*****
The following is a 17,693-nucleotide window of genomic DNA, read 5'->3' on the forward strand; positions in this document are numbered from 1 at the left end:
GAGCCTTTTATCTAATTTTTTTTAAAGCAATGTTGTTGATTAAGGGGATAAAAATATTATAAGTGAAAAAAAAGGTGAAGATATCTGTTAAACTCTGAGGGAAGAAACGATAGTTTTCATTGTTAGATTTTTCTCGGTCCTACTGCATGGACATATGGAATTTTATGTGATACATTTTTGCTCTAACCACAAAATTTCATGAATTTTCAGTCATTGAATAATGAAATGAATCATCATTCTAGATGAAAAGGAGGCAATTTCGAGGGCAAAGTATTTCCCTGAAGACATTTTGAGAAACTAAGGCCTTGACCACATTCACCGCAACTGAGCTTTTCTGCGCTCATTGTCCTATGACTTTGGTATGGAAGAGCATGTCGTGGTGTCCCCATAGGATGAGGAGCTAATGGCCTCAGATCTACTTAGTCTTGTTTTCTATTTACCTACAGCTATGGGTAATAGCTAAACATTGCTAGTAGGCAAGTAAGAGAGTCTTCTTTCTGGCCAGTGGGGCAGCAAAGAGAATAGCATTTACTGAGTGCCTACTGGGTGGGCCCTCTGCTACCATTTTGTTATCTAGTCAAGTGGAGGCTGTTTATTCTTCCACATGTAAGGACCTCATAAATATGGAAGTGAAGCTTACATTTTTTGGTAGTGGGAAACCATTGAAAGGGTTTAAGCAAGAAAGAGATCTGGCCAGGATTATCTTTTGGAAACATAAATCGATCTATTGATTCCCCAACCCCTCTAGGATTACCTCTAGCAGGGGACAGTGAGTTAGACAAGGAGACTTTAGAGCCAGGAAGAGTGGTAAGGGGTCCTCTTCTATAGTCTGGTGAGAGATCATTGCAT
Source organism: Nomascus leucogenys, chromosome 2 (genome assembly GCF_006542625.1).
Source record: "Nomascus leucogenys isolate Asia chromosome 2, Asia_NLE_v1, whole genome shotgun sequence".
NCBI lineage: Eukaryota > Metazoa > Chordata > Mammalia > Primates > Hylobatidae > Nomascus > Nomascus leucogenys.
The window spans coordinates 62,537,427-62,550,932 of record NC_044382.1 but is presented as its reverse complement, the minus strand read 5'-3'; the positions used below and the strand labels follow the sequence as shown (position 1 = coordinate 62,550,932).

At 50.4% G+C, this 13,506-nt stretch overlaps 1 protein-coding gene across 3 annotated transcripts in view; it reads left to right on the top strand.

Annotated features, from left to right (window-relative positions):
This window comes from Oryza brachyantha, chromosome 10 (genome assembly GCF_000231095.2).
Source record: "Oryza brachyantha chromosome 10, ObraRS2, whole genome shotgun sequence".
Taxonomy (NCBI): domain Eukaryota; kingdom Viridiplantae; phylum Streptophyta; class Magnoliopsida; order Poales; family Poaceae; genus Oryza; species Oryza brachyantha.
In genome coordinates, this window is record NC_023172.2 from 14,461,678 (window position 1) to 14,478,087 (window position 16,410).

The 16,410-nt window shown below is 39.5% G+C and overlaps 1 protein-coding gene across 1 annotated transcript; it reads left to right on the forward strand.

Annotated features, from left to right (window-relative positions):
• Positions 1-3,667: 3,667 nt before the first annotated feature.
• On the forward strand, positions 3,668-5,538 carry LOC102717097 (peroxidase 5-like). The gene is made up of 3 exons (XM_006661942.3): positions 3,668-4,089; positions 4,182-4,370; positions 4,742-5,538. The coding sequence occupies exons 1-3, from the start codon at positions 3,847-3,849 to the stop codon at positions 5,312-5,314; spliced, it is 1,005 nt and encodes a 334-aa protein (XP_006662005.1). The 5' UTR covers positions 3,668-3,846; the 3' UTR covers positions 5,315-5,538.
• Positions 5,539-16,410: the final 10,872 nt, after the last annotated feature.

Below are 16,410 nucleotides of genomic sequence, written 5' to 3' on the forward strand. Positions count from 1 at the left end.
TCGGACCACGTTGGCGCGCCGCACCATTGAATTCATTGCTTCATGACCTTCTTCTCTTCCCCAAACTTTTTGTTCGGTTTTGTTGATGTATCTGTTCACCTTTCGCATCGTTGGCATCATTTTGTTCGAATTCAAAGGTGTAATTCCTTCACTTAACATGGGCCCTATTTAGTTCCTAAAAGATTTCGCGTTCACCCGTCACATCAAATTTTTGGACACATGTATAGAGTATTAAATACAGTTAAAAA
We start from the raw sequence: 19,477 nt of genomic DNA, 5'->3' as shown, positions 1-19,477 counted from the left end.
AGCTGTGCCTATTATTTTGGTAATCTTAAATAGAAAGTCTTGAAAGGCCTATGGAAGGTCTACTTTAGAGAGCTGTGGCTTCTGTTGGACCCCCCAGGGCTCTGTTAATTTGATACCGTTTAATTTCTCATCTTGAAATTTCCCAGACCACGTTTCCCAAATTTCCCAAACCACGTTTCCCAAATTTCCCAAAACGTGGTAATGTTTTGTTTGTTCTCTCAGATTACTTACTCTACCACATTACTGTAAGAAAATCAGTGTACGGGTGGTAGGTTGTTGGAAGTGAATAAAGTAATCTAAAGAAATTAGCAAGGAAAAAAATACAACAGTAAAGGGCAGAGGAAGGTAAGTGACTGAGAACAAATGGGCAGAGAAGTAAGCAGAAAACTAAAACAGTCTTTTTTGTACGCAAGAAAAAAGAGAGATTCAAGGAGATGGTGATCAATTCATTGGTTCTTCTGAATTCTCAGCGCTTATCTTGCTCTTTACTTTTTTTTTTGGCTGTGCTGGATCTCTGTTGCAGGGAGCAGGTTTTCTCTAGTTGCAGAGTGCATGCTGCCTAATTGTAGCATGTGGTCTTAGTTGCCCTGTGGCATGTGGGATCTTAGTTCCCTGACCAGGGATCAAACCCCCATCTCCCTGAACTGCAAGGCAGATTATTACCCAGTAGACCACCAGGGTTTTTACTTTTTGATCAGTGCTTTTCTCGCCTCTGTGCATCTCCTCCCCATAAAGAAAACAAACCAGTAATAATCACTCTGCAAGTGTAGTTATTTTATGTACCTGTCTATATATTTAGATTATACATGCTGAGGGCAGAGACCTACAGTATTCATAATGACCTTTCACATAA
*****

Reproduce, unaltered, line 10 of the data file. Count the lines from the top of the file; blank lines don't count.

Source record: "Oryza brachyantha chromosome 10, ObraRS2, whole genome shotgun sequence".